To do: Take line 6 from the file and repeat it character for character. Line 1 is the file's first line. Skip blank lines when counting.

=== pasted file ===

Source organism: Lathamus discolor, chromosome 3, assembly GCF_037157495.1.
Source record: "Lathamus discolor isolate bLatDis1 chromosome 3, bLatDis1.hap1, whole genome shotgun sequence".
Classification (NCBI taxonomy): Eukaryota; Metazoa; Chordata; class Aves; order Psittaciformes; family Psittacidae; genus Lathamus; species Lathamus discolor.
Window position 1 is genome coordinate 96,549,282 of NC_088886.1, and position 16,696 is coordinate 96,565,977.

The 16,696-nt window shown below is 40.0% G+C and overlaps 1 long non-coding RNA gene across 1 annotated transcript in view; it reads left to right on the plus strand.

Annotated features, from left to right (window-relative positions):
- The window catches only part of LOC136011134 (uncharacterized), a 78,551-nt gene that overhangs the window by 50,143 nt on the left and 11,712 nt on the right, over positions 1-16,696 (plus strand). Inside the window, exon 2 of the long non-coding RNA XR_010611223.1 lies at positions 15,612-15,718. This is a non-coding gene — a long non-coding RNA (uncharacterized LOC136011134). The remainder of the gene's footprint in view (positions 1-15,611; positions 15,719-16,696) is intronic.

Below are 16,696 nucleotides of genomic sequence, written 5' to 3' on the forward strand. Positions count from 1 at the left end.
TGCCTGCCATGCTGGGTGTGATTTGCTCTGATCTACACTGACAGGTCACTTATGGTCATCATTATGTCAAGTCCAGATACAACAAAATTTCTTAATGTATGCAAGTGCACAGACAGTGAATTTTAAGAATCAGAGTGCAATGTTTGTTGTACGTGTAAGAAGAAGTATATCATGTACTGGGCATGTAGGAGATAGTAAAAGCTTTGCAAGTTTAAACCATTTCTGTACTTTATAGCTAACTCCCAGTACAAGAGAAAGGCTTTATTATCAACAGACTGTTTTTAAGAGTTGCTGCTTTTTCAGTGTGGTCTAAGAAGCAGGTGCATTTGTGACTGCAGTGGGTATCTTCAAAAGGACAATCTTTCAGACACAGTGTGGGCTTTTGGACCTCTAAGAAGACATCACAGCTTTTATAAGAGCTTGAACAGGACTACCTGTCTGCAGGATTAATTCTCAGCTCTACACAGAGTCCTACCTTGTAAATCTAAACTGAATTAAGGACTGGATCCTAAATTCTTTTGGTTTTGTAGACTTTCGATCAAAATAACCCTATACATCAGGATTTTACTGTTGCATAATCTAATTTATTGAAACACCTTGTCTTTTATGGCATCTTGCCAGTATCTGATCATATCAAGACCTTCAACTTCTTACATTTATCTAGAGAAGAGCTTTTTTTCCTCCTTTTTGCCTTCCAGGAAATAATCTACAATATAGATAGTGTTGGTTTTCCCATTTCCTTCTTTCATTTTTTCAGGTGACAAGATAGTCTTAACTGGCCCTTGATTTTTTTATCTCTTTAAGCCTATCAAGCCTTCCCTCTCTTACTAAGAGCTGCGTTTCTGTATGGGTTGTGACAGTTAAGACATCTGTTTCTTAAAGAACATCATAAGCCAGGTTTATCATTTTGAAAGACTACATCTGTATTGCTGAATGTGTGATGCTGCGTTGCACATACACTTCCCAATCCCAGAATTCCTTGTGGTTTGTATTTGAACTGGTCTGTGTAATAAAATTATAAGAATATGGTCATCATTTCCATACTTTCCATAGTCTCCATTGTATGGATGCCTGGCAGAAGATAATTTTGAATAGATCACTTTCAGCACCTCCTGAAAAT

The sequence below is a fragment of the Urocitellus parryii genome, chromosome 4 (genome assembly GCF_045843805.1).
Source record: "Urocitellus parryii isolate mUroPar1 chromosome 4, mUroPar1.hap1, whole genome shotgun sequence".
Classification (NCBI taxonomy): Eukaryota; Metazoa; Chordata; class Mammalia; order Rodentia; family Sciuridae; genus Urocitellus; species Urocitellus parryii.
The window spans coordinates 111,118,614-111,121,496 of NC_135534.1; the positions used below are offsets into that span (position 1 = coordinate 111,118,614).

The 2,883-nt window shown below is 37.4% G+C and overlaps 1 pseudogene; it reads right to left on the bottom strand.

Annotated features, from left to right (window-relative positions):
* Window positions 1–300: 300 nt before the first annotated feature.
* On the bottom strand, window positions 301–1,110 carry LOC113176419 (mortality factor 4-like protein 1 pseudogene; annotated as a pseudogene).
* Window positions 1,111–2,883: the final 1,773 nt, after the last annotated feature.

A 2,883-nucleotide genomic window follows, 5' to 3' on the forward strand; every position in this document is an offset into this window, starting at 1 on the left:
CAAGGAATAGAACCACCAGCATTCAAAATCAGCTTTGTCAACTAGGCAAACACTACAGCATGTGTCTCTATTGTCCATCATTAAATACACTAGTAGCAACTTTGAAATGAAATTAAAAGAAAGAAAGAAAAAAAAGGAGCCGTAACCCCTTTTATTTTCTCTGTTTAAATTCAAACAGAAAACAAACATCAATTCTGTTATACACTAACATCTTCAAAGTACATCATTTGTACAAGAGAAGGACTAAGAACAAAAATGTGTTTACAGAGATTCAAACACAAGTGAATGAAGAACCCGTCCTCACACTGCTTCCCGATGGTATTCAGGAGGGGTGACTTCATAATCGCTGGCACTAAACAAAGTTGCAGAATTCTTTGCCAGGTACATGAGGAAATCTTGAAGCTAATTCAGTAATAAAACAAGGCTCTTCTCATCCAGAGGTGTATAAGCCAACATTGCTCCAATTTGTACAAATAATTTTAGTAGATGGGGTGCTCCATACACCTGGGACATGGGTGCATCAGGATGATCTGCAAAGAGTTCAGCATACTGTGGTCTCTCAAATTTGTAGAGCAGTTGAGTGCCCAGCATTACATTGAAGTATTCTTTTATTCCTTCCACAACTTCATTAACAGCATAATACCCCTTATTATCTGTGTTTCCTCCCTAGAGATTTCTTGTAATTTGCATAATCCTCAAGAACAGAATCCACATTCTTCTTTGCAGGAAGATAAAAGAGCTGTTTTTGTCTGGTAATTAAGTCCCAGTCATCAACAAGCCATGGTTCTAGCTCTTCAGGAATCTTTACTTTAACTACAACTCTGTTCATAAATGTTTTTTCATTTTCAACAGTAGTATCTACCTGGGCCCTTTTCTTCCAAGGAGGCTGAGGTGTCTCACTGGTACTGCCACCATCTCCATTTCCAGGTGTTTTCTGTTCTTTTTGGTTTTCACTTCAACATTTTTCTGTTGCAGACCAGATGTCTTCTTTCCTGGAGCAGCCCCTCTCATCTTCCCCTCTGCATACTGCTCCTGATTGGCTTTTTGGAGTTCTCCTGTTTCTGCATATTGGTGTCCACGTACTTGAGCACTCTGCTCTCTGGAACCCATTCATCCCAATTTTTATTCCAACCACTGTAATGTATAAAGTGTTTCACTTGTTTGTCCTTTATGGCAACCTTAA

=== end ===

Annotated features, from left to right (window-relative positions):